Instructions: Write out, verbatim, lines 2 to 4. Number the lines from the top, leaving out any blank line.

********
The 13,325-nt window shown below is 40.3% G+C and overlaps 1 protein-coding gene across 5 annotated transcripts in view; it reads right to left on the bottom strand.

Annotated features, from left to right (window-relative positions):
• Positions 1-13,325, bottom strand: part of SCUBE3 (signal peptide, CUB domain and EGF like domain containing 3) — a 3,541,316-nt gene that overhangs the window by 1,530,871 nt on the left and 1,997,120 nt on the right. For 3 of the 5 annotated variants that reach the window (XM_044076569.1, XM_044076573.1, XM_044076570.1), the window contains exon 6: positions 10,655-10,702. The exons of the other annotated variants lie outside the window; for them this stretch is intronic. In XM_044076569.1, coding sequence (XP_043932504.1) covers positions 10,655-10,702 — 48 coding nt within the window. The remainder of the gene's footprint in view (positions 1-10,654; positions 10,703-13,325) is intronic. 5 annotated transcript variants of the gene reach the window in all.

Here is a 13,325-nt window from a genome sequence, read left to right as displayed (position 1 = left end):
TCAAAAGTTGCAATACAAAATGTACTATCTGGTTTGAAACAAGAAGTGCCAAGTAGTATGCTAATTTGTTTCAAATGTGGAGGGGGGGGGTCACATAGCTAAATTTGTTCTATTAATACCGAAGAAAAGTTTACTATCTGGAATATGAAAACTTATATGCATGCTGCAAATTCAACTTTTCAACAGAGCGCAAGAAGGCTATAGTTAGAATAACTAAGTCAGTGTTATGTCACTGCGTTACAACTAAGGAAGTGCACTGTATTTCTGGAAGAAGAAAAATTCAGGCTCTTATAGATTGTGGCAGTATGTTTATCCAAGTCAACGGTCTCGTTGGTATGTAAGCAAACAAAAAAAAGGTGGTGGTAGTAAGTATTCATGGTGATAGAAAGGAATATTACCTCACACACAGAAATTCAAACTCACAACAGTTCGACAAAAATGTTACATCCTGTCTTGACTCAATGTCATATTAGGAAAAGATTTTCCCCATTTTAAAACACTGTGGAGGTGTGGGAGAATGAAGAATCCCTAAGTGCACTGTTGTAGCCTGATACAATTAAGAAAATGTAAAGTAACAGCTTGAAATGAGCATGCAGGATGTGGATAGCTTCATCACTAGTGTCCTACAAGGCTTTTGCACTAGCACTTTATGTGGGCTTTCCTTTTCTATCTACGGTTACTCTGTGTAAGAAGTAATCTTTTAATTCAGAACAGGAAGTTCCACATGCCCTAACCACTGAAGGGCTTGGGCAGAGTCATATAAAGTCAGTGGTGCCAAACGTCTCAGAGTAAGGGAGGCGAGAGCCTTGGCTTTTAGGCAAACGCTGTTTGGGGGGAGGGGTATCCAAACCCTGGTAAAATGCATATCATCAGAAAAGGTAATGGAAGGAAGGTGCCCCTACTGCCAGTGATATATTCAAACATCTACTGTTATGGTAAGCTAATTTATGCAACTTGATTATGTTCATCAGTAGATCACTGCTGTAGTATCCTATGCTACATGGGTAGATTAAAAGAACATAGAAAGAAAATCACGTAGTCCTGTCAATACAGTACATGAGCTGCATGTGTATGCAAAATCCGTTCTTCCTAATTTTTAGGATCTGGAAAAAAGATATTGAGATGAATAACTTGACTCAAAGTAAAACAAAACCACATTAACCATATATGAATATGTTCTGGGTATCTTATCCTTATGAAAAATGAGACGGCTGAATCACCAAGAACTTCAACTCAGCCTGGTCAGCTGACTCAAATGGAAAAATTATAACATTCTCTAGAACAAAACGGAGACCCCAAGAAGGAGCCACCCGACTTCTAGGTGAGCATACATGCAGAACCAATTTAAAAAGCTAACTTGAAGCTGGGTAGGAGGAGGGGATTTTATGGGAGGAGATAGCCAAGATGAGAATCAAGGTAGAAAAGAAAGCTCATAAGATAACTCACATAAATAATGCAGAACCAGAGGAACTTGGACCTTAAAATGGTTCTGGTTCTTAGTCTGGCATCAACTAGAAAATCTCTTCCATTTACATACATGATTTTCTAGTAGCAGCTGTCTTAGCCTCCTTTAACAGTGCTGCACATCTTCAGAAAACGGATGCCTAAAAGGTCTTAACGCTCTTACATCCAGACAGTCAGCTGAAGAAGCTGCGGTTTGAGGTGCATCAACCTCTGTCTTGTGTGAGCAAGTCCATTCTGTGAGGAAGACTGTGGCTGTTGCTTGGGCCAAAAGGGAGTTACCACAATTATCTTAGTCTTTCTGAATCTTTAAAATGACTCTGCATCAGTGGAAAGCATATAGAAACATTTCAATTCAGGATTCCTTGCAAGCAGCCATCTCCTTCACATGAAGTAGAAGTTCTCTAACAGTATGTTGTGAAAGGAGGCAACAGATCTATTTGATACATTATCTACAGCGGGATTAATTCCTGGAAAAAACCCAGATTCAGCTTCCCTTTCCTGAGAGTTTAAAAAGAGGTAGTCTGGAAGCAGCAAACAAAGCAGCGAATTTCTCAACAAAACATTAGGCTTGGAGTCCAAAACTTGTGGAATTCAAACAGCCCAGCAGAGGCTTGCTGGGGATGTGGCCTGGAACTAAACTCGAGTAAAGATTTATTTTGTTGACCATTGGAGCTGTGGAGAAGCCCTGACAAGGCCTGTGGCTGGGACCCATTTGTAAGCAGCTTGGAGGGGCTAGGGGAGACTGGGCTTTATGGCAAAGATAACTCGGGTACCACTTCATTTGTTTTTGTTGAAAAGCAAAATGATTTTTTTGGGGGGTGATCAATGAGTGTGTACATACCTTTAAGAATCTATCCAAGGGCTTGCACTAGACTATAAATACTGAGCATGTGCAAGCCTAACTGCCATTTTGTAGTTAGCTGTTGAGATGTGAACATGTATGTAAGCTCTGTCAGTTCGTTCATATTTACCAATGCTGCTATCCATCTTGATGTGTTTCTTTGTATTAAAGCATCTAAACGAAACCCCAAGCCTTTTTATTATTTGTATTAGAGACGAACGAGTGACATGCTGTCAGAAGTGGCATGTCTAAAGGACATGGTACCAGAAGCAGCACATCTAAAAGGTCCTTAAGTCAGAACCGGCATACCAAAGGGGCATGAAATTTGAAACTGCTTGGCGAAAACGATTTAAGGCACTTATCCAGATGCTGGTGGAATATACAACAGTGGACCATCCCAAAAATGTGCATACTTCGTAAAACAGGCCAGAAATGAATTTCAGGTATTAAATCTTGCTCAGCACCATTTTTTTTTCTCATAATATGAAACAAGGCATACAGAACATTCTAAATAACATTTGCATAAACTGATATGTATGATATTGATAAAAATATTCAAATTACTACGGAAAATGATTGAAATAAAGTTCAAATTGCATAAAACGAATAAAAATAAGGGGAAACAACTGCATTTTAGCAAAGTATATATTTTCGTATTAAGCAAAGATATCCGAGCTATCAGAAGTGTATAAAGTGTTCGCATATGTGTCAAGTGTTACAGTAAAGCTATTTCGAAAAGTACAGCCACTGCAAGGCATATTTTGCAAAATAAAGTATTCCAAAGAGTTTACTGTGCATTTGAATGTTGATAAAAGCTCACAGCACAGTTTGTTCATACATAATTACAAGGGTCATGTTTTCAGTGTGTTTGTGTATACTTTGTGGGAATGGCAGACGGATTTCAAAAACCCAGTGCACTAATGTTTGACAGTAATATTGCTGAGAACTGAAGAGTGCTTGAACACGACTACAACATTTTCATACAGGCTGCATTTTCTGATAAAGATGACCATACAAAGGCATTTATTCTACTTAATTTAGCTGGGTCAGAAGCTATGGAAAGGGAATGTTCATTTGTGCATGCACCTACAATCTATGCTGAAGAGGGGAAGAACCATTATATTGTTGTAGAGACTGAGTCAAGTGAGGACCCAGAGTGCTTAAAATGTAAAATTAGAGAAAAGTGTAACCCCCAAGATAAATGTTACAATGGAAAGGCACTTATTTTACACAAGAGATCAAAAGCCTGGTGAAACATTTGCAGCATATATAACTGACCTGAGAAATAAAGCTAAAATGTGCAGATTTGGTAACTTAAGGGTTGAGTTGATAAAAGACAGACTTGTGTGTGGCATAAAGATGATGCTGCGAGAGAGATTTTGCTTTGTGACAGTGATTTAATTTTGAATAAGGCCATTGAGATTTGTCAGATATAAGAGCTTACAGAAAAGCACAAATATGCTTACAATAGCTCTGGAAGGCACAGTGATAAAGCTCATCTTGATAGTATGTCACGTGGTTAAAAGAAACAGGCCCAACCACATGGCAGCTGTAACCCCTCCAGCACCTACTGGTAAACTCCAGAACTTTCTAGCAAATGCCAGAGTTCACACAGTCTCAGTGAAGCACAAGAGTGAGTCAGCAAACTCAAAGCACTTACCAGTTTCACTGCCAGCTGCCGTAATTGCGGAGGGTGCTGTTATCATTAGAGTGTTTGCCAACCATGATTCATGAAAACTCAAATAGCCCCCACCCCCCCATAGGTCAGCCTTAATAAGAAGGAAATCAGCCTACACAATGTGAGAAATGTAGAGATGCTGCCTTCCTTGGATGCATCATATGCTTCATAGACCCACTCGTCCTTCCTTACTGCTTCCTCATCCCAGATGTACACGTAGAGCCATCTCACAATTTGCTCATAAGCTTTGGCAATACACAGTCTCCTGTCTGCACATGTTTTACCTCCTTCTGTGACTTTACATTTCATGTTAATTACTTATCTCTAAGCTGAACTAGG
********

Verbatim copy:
Annotated features, from left to right (window-relative positions):
• Positions 1-13,325, bottom strand: part of SCUBE3 (signal peptide, CUB domain and EGF like domain containing 3) — a 3,541,316-nt gene that overhangs the window by 1,530,871 nt on the left and 1,997,120 nt on the right. For 3 of the 5 annotated variants that reach the window (XM_044076569.1, XM_044076573.1, XM_044076570.1), the window contains exon 6: positions 10,655-10,702. The exons of the other annotated variants lie outside the window; for them this stretch is intronic. In XM_044076569.1, coding sequence (XP_043932504.1) covers positions 10,655-10,702 — 48 coding nt within the window. The remainder of the gene's footprint in view (positions 1-10,654; positions 10,703-13,325) is intronic. 5 annotated transcript variants of the gene reach the window in all.

Here is a 13,325-nt window from a genome sequence, read left to right as displayed (position 1 = left end):